This year’s meeting of the International Association for the Cognitive Science of Religion is going to take place at the end of June in Aarhus, Denmark. I’ll be giving a talk there which is basically outlining my overall approach. Many of those who will be there will have heard bits and pieces of it befo but I thought it worth presenting it to the meeting as the focus of the conference is on the interaction between cultural and genetic evolution. Here’s the abstract:
Religion as a magical ideology: a co-evolutionary account
Two types of evolutionary accounts of religion are currently most popular: cognitive byproduct and prosocial adaptation. While seemingly in conflict, they are actually complementary. In part this can be seen in the complementary blind spots they exhibit: proponents of the cognitive byproduct account typically think little of the difference between magic and religion while the prosocial account’s supporters sometimes think supernatural claims are inconsequential to religion.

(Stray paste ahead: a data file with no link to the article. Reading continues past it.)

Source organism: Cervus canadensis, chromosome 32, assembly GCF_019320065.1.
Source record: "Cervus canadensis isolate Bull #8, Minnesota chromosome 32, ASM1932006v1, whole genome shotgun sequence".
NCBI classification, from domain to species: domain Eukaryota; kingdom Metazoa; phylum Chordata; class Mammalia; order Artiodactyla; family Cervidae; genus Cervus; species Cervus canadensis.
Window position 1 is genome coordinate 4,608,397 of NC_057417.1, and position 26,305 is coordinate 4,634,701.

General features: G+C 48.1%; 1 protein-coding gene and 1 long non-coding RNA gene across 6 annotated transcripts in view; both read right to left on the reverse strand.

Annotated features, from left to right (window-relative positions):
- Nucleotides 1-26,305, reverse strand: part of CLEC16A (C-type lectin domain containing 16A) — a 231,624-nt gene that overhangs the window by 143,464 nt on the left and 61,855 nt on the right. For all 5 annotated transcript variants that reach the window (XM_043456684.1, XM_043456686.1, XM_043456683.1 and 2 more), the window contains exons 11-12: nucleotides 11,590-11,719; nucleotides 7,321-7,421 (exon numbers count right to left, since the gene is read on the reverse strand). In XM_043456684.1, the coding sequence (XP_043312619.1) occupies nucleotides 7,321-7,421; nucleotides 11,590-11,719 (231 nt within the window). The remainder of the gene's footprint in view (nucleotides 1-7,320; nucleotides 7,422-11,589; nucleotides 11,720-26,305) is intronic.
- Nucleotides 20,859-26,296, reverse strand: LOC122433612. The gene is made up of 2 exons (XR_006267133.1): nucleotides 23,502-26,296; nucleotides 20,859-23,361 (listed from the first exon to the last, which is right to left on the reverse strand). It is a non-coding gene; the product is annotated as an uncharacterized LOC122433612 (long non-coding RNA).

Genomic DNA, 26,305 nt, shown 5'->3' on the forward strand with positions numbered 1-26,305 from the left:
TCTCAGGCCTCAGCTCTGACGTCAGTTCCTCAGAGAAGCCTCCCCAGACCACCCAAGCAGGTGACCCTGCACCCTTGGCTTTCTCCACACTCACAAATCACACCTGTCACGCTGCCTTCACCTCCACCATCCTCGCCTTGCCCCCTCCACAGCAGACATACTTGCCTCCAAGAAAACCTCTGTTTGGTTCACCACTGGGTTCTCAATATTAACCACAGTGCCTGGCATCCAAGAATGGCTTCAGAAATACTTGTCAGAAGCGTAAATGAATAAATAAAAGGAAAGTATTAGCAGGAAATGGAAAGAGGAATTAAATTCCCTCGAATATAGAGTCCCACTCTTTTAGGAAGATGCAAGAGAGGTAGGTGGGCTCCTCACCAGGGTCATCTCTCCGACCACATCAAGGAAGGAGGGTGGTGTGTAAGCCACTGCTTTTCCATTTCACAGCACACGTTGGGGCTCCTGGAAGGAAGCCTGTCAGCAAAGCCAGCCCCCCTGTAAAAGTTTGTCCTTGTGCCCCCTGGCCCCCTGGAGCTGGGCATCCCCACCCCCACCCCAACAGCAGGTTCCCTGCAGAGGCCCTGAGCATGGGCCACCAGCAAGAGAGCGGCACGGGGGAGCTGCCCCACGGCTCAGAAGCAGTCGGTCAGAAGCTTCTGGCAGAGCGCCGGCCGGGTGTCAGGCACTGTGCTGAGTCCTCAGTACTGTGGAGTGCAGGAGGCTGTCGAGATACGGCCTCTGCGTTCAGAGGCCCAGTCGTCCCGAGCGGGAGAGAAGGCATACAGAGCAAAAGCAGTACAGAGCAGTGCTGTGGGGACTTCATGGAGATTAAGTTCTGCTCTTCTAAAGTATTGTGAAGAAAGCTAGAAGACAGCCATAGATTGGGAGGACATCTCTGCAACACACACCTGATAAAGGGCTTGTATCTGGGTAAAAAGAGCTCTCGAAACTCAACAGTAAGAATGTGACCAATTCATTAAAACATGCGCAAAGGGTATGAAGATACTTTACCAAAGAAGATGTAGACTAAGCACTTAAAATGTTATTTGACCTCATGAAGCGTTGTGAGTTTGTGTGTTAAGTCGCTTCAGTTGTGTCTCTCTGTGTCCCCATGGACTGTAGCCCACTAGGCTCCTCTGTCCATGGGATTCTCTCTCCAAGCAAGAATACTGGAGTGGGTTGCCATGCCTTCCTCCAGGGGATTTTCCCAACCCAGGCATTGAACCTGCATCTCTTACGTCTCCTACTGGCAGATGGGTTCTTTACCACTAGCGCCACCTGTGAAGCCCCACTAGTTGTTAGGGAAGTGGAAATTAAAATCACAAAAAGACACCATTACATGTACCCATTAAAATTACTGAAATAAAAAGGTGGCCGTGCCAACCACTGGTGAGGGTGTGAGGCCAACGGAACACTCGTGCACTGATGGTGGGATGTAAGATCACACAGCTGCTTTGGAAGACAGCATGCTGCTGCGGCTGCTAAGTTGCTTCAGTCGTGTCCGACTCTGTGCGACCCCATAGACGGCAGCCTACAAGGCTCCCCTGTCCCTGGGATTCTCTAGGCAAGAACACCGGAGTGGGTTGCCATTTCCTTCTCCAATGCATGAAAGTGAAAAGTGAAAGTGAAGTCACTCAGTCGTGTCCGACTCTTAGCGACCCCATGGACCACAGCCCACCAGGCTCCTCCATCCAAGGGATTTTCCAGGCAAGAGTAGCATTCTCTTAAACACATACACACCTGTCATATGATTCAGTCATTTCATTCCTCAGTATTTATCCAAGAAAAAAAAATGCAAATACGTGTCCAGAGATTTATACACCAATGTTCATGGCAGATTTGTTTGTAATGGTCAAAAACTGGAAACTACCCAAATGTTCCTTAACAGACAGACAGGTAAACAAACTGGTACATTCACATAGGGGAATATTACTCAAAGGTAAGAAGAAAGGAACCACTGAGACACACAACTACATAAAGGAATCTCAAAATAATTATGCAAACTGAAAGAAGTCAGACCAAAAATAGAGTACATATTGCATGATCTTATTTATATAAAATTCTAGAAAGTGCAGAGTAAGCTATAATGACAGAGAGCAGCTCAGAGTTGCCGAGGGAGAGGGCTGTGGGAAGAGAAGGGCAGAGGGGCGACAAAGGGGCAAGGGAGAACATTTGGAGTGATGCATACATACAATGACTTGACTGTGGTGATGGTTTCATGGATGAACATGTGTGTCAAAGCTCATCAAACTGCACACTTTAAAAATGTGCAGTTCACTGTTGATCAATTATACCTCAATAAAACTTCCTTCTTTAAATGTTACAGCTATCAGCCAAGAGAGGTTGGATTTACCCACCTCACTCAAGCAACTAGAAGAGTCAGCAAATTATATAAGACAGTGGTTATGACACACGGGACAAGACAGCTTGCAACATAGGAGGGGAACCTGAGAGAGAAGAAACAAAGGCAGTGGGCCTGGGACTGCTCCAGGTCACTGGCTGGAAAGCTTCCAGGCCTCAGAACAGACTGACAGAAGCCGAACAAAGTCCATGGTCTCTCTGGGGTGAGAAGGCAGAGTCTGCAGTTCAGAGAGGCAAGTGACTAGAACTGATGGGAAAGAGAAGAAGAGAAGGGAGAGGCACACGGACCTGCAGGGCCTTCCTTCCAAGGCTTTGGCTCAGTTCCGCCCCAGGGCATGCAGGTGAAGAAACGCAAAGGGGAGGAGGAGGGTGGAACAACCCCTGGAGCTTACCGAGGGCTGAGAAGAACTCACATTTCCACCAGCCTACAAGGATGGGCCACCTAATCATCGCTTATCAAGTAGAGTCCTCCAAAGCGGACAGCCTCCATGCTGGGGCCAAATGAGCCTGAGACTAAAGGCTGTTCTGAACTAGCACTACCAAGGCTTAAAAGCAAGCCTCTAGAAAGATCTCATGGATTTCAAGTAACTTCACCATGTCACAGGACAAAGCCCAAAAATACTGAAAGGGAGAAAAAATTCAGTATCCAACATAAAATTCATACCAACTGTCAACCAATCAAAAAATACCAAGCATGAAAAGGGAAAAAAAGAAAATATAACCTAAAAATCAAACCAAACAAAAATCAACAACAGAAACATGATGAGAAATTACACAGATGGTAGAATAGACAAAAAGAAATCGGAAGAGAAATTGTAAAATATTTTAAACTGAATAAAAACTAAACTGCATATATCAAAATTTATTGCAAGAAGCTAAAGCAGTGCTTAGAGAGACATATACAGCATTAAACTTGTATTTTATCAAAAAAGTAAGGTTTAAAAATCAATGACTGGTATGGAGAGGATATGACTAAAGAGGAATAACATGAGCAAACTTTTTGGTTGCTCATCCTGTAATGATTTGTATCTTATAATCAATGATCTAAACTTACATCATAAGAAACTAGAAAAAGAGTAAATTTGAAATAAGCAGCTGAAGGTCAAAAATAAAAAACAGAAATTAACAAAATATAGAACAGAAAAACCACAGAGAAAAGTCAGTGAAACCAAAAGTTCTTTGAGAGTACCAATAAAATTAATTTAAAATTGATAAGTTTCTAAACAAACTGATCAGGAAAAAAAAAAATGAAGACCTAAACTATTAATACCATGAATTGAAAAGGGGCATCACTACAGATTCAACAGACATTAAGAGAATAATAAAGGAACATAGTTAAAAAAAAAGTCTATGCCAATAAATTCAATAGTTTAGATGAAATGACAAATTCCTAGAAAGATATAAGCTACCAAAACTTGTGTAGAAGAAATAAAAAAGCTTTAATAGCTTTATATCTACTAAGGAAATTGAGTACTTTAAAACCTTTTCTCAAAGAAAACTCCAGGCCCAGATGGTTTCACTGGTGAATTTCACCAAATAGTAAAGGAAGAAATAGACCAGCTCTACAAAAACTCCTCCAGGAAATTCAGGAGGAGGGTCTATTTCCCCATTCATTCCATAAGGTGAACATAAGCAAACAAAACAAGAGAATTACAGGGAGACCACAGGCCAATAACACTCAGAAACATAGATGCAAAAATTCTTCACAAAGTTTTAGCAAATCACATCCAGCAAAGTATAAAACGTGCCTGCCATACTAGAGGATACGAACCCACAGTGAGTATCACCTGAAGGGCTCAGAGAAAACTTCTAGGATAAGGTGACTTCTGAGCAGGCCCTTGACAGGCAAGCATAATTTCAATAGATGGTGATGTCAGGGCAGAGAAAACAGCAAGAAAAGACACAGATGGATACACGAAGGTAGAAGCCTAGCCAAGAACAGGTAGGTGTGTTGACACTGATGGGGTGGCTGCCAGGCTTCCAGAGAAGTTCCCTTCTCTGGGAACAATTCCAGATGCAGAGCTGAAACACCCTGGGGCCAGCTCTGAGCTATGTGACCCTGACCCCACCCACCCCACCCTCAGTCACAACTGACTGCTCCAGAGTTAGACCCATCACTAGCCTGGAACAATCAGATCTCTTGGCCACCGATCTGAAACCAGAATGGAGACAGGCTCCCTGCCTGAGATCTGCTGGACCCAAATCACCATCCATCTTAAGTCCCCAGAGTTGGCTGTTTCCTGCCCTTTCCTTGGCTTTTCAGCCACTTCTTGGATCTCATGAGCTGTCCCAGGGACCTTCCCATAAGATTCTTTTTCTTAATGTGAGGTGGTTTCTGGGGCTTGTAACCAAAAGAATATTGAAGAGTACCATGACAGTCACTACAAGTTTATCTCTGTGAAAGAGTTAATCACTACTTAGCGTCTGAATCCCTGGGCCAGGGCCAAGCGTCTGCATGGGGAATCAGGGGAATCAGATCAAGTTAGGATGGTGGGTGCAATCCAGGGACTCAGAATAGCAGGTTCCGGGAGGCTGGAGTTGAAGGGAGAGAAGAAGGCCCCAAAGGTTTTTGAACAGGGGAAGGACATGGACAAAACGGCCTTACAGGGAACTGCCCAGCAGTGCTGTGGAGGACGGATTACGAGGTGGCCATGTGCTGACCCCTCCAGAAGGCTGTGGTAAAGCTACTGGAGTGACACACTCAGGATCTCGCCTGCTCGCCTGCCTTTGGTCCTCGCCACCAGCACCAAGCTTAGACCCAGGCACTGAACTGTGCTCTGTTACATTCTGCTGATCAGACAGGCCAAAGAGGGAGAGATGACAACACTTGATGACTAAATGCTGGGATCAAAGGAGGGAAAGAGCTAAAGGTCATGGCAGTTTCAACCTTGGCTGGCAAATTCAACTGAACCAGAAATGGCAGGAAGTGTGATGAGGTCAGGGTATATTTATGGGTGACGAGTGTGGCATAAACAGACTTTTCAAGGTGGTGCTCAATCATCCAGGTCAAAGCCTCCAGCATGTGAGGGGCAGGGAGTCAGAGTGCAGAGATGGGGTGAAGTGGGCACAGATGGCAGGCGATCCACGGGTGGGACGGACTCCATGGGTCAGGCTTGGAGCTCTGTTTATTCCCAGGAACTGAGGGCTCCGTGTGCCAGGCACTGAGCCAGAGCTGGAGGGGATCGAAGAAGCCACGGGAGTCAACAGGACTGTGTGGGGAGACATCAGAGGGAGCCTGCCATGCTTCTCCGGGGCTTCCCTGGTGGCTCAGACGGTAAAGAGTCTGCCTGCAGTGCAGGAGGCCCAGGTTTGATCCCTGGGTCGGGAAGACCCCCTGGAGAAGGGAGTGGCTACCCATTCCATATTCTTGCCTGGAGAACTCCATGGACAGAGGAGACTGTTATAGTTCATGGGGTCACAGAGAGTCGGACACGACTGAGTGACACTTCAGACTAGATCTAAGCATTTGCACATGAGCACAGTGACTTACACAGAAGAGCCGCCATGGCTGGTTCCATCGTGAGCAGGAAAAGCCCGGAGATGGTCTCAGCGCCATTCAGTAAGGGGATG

Both types of evolutionary account actually explain broader phenomena than just religious traditions – the mechanisms explored by prosocial accounts also work in non-religious ideologies while cognitive byproducts do underlie non-religious supernatural beliefs and practices. This much is largely recognised by the proponents of the two accounts. What is not recognised is that much of what is special about religion results from the way it brings ideology together with magic. Understanding the how and why this occurs calls for a dual inheritance account.
The answer to the how question is suggested by the very different levels at which the two types of accounts work – cognitive byproducts are a part of our genetic inheritance, while the prosocial effects of religions are a cultural adaptation. This implies that, in religions, existing quirks of the human cognitive system have been recruited through a cultural evolutionary process to help motivate prosocial behaviour.
This leads to the why question. The effectiveness of ideologies, i.e. systems of beliefs whose function is to promote prosocial behaviour, is not connected to their truth. This means that they must retain plausibility while being protected against counterevidence. Religions, thanks to relying upon cognitive byproducts, are particularly adept at achieving this.